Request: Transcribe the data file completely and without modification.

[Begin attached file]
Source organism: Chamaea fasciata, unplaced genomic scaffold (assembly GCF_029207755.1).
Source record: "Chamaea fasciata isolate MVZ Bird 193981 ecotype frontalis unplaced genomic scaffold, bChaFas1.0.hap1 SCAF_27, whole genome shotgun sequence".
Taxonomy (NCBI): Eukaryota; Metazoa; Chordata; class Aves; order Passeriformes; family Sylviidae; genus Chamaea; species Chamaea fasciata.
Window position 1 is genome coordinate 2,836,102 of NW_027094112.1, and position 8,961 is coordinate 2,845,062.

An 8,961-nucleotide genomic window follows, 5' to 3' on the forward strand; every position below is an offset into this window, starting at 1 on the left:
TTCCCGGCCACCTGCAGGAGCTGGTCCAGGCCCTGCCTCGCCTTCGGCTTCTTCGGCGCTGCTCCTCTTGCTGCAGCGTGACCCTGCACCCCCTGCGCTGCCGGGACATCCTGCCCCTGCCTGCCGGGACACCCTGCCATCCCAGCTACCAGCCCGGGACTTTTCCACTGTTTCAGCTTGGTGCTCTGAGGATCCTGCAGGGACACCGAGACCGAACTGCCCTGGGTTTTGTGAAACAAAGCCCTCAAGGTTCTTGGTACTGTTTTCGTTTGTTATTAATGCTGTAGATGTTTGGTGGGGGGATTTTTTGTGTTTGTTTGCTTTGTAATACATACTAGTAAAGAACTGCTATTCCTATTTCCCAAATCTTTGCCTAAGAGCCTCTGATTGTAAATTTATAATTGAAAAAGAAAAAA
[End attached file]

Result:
Source organism: Chamaea fasciata, unplaced genomic scaffold (assembly GCF_029207755.1).
Source record: "Chamaea fasciata isolate MVZ Bird 193981 ecotype frontalis unplaced genomic scaffold, bChaFas1.0.hap1 SCAF_27, whole genome shotgun sequence".
Taxonomy (NCBI): Eukaryota; Metazoa; Chordata; class Aves; order Passeriformes; family Sylviidae; genus Chamaea; species Chamaea fasciata.
Window position 1 is genome coordinate 2,836,102 of NW_027094112.1, and position 8,961 is coordinate 2,845,062.

An 8,961-nucleotide genomic window follows, 5' to 3' on the forward strand; every position below is an offset into this window, starting at 1 on the left:
TTCCCGGCCACCTGCAGGAGCTGGTCCAGGCCCTGCCTCGCCTTCGGCTTCTTCGGCGCTGCTCCTCTTGCTGCAGCGTGACCCTGCACCCCCTGCGCTGCCGGGACATCCTGCCCCTGCCTGCCGGGACACCCTGCCATCCCAGCTACCAGCCCGGGACTTTTCCACTGTTTCAGCTTGGTGCTCTGAGGATCCTGCAGGGACACCGAGACCGAACTGCCCTGGGTTTTGTGAAACAAAGCCCTCAAGGTTCTTGGTACTGTTTTCGTTTGTTATTAATGCTGTAGATGTTTGGTGGGGGGATTTTTTGTGTTTGTTTGCTTTGTAATACATACTAGTAAAGAACTGCTATTCCTATTTCCCAAATCTTTGCCTAAGAGCCTCTGATTGTAAATTTATAATTGAAAAAGAAAAAA